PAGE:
0
    ReputationRep:
    When can you get a student account??
    • Thread Starter
    Offline

    10
    ReputationRep:
    I am not going to go near a credit card with a 30 foot bargepole until I have graduated and have a steady job.
    PQ that sounds like a good idea, some other advice I've been given is to discuss with the bank after you have an overdraft to extend it a bit more for times of crisis so then if you really need to you don't go too badly into the red so you get charged loads of interest.

    So if I give you a hypothetical person what sort of bank account do you think would suit them.

    Getting a student loan of a person that's parent's annual income is £12,000 and plans to study in London (About £5,000) with their rent all paid for outright by their parents after the money has been saved for a while under their name in a buildings society account. Plans to have a cheque book, no credit card and wants to have an average overdraft (interest free) and will be going out a lot but this in turn pays for itself.
    They also plan to have a saturday/sunday job in a shop with the average pay of about £4.50 ph for about 7/14 hours a week.

    If that makes ANY sense, you deserve a medal
    • Thread Starter
    Offline

    10
    ReputationRep:
    (Original post by fionah)
    When can you get a student account??
    After you receive confirmation of a firm place at University, for example if you receive an Unconditional offer from your first choice University and have no insurance.
    Offline

    1
    ReputationRep:
    Most people I know, including me, are with HSBC. Just keep some money in your student account and then put the rest in an ISA or Internet savings account. Student accounts all have rubbish rates of interest.
    Offline

    0
    ReputationRep:
    (Original post by Daveo)
    Good time? in..... Edinburugh was it?

    And I have a HSBC student account which is very very good.
    Edinburgh was ok but the night life was a bit rough and was not a patch on Manchester. The shopping centre was good but again not as good as Manchester.

    However I spent all saturday night in scream before going to this crap club and the beer over there is stronger so I was sick the next day When I did the maths I must have had 15 units that night, but the odd thing is I didn't feel that drunk on the night, it only let me know the next day!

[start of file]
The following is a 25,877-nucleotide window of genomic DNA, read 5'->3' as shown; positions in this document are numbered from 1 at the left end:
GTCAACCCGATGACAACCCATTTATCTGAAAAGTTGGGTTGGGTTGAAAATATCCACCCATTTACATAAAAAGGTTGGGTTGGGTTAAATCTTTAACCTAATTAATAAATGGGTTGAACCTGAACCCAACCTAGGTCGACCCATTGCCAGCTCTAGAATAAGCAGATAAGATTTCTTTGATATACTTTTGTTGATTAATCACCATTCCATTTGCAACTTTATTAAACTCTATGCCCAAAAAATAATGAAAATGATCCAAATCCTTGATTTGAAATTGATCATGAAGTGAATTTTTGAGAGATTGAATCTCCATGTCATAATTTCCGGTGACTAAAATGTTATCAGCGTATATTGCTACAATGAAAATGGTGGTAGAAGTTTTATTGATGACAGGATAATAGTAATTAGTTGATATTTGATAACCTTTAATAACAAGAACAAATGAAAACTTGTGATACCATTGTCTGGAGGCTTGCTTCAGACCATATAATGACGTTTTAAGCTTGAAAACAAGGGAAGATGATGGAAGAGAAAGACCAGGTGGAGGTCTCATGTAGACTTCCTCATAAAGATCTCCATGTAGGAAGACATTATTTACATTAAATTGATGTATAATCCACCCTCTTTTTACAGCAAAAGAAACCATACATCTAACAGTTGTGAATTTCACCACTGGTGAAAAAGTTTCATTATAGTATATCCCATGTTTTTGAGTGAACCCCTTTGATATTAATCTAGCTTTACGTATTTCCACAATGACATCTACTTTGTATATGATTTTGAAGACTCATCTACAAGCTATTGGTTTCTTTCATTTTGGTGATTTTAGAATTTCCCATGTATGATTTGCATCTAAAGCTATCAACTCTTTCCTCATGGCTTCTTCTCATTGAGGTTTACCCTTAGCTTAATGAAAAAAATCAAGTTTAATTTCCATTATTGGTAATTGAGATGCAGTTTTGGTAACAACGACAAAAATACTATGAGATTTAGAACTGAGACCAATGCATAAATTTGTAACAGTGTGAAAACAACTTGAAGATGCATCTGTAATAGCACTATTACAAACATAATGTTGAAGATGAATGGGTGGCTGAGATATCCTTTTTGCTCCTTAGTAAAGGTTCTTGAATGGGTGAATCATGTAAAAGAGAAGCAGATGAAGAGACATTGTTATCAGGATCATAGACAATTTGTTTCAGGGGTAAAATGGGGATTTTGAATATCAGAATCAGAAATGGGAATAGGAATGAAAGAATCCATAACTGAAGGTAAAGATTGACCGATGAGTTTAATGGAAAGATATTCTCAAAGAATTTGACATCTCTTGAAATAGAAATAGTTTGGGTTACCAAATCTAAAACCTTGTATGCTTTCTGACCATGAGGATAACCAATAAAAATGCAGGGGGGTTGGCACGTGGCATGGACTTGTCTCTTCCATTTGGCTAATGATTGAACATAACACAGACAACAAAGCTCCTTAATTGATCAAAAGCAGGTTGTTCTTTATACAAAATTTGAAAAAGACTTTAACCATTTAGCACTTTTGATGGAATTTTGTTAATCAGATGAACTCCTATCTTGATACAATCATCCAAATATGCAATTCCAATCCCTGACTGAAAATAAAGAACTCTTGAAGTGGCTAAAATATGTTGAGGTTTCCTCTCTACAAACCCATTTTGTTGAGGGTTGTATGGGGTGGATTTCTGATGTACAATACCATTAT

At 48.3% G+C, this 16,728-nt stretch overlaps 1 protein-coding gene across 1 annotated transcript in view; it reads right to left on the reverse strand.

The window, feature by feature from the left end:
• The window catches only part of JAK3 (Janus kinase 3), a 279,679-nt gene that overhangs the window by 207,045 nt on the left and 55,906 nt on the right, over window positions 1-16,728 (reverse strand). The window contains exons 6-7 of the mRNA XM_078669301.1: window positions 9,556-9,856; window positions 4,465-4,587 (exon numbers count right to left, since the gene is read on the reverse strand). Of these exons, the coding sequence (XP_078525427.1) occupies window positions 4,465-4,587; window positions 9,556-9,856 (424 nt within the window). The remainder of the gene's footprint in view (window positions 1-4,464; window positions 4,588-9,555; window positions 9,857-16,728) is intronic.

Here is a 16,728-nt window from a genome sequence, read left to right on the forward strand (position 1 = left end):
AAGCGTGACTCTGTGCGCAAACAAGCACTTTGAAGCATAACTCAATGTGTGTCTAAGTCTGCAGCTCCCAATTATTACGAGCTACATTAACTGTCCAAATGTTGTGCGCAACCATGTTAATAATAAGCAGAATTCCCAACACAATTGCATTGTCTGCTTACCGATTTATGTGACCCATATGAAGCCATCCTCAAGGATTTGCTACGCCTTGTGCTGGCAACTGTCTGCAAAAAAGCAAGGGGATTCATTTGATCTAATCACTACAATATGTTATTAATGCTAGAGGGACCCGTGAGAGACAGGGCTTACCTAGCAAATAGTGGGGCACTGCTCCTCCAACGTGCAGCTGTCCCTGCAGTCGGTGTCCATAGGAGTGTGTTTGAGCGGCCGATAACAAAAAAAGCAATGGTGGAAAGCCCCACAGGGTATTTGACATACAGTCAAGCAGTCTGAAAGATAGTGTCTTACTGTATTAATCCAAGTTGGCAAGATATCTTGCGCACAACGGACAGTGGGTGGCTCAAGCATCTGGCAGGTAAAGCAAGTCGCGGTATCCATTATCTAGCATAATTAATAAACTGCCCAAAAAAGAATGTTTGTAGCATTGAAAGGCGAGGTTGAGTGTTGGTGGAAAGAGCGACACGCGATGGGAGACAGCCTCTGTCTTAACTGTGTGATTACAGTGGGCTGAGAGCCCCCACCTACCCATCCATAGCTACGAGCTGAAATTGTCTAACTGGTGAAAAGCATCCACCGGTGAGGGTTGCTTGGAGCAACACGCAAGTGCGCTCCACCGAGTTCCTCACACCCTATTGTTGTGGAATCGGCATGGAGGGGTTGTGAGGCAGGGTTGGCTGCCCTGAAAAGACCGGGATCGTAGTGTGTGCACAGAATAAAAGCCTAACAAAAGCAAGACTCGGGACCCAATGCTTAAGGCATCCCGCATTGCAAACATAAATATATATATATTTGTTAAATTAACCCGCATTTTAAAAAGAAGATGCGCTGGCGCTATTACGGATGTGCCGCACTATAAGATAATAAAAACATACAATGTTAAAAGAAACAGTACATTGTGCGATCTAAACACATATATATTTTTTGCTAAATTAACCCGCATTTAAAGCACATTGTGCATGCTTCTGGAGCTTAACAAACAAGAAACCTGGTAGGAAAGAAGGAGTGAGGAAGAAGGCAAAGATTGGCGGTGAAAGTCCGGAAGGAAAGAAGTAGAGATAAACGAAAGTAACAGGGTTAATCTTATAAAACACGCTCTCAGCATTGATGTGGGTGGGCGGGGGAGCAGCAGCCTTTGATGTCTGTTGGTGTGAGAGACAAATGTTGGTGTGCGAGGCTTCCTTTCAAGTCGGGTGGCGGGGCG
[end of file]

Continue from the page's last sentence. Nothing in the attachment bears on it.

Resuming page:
The views in Edinburgh were ok though.
    Offline

    0
    ReputationRep:
    (Original post by Danithestudent)
    I am not going to go near a credit card with a 30 foot bargepole until I have graduated and have a steady job.
    PQ that sounds like a good idea, some other advice I've been given is to discuss with the bank after you have an overdraft to extend it a bit more for times of crisis so then if you really need to you don't go too badly into the red so you get charged loads of interest.

    So if I give you a hypothetical person what sort of bank account do you think would suit them.

    Getting a student loan of a person that's parent's annual income is £12,000 and plans to study in London (About £5,000) with their rent all paid for outright by their parents after the money has been saved for a while under their name in a buildings society account. Plans to have a cheque book, no credit card and wants to have an average overdraft (interest free) and will be going out a lot but this in turn pays for itself.
    They also plan to have a saturday/sunday job in a shop with the average pay of about £4.50 ph for about 7/14 hours a week.

    If that makes ANY sense, you deserve a medal
    Credit Cards are OK if you pay of the full amount each month then you don't have to pay interest on the money. Credit Cards can be useful say if you want to buy things over the internet.
    • Thread Starter
    Offline

    10
    ReputationRep:
    (Original post by fred0202)
    Credit Cards are OK if you pay of the full amount each month then you don't have to pay interest on the money. Credit Cards can be useful say if you want to buy things over the internet.